Timetable chaos threatens to leave Woodbridge doubled up

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The Independent Online

No rest for the wicked or the doubles player. Todd Woodbridge, supreme exponent of the art, must follow A Hard Day's Night of men's doubles with The Longest Day of mixed if he is to deprive Martina Navratilova of a 20th Wimbledon title today and win a ninth of his own.

Late last evening the 32-year-old Australian with the Michael Owen looks partnered the Swede Jonas Bjorkman to a successful defence of their men's doubles title against the top seeds, Mahesh Bhupathi and Max Mirnyi, 3-6 6-3 7-6 6-3.

The old cliché of taking each game as it comes was never more important for the amiable Woodbridge, who goes into a mixed doubles quarter-final today and then, if successful, a semi-final and final, partnering the 18-year-old Russian Svetlana Kuznetsova. With or without hindsight, it would have been more sensible to have played one of the mixed matches earlier, which would still have allowed time before the final. But Wimbledon has its own way of dealing with these things. What the chaotic timetable emphasised was how little leeway there is for the whole tournament, given that only a couple of days in the fortnight were affected by rain.

Woodbridge's workload, though still formidable, had been eased slightly by a comfortable ride to the men's final. But with Bjorkman reaching the singles quarter-final, the matches had come thick and fast over the last couple of days.

The pair may have been playing their 10th final in 19 tournaments together, but it was still something of a shock to see one half of the "Woodies" partnership without the other. Mark Woodforde retired after the 2000 Olympics, in which he and his Sydneysider mate had to settle for the silver medal. They had taken 11 Grand Slam titles, six of them at Wimbledon between 1993-2000 (with a defeat in the final in 1998) and become the most successful pair in tennis history in completing a haul of 61 titles.

All four men had been subjected to the uncertainties of the Williams match, and so the four musketeers got on to court at a quarter to five, just about the right time for an Australian television audience returning from a Saturday night out. There were three spectators and two security men in the Royal Box to watch them.

Bhupati, from Madras, is a renowned doubles practitioner who also changed partners, splitting last year with his countryman Leander Paes, with whom he had reached all four Grand Slam finals three years ago. His fierce serving was the feature of the first set, while all around were losing theirs; the 6ft 5in Mirnyi, "The Beast", was first to crack, in the opening game but Woodbridge - whose serve is the weakest part of his game - followed suit. So did Bjorkman, to put the defending champions 2-4 down, and when Mirnyi unleashed a 129mph serve shortly afterwards, the first set was won and lost in 25 minutes.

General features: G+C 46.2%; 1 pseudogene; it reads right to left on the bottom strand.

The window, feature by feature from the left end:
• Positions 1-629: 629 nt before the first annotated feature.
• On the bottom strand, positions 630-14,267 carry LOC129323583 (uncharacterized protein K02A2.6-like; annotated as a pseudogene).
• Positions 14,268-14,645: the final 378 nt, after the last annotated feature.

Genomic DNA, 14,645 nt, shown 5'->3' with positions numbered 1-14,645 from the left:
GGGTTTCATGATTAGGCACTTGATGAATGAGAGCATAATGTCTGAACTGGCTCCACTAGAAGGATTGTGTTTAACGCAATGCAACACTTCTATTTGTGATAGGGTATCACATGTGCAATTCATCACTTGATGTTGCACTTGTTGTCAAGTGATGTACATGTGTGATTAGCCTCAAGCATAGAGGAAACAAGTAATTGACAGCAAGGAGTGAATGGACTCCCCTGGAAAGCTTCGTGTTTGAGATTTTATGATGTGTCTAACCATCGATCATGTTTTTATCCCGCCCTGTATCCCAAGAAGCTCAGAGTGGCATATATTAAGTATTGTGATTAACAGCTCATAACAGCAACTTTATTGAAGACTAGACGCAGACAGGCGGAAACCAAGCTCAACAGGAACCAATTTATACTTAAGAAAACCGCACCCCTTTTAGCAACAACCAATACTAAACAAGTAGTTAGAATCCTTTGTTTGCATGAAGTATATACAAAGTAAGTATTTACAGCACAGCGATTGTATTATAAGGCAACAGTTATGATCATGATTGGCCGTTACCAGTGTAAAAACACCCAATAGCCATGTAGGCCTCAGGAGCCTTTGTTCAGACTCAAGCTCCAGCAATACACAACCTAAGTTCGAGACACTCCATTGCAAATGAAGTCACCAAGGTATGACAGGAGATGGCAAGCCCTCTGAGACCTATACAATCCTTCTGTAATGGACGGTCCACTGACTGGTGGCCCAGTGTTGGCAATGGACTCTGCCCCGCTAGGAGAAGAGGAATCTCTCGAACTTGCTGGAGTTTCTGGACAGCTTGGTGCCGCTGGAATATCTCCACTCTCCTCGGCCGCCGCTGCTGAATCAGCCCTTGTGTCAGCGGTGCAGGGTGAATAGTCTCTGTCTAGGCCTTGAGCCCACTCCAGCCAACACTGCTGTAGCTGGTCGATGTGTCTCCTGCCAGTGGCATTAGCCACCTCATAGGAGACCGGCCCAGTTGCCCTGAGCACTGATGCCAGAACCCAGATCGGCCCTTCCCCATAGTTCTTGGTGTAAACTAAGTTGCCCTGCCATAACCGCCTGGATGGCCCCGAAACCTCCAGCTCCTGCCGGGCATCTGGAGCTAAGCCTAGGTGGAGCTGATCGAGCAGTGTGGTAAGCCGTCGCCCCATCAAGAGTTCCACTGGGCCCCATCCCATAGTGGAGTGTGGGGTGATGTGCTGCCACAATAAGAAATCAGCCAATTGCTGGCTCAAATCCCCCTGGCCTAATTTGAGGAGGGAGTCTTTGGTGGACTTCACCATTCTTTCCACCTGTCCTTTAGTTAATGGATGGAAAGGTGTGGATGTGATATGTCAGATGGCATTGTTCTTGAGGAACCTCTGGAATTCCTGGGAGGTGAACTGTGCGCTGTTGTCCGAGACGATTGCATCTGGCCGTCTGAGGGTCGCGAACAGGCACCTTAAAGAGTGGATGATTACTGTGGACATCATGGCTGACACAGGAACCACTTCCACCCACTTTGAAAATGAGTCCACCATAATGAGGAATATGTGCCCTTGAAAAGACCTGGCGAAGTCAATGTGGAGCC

The Belarussian is a versatile character, who has won titles with 10 different partners en route to becoming the year's highest-ranked doubles player. At that stage the physical power at his end of the court, complemented by Bhupati's touch at the net, was threatening Woodbridge's assault on a whole crop of records.

Woodbridge's prospects improved as the champions took the second set, interrupted only as Bjorkman initially missed three set points and Concorde passed deafeningly overhead, "by special arrangement" we were assured. The Centre Court crowd, prone to applaud anything and everything, put their hands together for the pointed plane and then the point that mattered, volleyed home by the Swede.

The tactical battle involved much secret finger-pointing behind the back from Bhupati to his partner, while Bjorkman and Woodbridge settled for more conventional whispering behind their hands.

By the third set, each system was working equally well. Everyone had relaxed a little, the serving was better, and after Woodbridge and Bjorkman saved three set points, a tiebreak was required, in which Mirnyi conceded two mini-breaks and Woodbridge finished matters.

Those with early trains to catch were by now on their way home. They missed a fourth set which became the final one as Mirnyi was broken in the sixth game thanks to Bjorkman's fine returns. Woodbridge, appropriately, tied up another title with an equally impressive service game.

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